Chasing Gideon: The Elusive Quest for Poor People's Justice

Overview


First published to mark the fifty-year anniversary of the Supreme Court decision Gideon v. Wainwright, which guaranteed the right to legal counsel for all criminal defendants, Chasing Gideon is “a hugely important book” (New York Law Journal) that gives us a visceral, unforgettable experience of our systemic failure to fulfill this basic constitutional right. Written in the tradition of Gideon’s Trumpet, by the late Anthony Lewis, this is “a book of nightmares,” as Leonard Pitts wrote in the Miami Herald, ...
See more details below
Chasing Gideon: The Elusive Quest for Poor People's Justice

Available on NOOK devices and apps  
  • NOOK Devices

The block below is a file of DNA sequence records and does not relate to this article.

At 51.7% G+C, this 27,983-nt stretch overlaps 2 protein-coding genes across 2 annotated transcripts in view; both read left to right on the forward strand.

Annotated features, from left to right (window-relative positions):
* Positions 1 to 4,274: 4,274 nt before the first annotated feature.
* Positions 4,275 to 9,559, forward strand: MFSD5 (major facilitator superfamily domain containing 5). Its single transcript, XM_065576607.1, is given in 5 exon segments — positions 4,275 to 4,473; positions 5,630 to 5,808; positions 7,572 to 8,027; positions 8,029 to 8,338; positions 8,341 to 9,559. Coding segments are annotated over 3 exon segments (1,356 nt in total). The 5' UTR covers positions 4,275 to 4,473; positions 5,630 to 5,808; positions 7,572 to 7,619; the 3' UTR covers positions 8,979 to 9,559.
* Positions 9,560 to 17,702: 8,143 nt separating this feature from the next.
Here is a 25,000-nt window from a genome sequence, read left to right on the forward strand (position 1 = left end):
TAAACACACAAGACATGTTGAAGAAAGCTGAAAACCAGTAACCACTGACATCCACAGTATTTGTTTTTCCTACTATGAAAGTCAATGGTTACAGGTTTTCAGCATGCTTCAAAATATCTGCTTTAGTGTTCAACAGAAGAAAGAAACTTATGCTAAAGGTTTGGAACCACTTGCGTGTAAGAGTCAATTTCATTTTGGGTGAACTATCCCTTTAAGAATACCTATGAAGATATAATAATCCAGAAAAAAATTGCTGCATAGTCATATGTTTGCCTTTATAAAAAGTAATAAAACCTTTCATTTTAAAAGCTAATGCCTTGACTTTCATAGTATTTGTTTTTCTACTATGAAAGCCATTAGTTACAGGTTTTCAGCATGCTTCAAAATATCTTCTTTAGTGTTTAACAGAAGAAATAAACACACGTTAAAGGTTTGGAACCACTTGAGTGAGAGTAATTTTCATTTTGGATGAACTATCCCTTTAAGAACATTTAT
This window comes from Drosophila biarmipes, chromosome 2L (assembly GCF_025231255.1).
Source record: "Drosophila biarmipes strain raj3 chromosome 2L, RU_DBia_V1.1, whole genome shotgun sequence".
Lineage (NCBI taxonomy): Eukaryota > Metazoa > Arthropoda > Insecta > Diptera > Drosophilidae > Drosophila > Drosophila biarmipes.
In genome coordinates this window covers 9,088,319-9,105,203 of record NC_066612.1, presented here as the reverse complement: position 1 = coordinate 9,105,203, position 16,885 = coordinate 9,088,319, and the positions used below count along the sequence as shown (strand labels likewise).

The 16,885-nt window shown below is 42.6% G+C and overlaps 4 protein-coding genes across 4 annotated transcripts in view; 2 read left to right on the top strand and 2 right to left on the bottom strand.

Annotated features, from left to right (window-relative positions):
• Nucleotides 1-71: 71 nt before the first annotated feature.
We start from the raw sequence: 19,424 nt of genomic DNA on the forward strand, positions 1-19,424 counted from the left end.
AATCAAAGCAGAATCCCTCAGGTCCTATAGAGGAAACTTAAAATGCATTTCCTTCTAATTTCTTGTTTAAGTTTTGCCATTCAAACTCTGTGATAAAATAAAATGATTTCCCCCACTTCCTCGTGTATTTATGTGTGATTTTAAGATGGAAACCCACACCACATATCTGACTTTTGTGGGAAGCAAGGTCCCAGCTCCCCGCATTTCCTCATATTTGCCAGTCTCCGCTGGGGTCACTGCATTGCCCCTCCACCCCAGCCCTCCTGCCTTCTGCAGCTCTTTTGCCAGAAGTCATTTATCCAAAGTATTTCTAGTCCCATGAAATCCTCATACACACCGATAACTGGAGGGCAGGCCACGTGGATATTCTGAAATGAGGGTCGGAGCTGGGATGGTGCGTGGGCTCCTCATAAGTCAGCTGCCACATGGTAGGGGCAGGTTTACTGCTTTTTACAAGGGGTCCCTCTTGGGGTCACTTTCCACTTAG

• Samsung Galaxy Tab 4 NOOK
  • NOOK HD/HD+ Tablet
  • NOOK
  • NOOK Color
  • NOOK Tablet
  • Tablet/Phone
  • NOOK for Windows 8 Tablet
  • NOOK for iOS
  • NOOK for Android
  • NOOK Kids for iPad
  • PC/Mac
  • NOOK for Windows 8
  • NOOK for PC
  • NOOK for Mac
  • NOOK for Web

Want a NOOK? Explore Now

NOOK Book (eBook)
$17.99
BN.com price
(Save 33%)$26.95 List Price

Overview


First published to mark the fifty-year anniversary of the Supreme Court decision Gideon v. Wainwright, which guaranteed the right to legal counsel for all criminal defendants, Chasing Gideon is “a hugely important book” (New York Law Journal) that gives us a visceral, unforgettable experience of our systemic failure to fulfill this basic constitutional right. Written in the tradition of Gideon’s Trumpet, by the late Anthony Lewis, this is “a book of nightmares,” as Leonard Pitts wrote in the Miami Herald, because it shows that the “‘justice system’ too often produces the opposite of what its name suggests, particularly for its most vulnerable constituents.”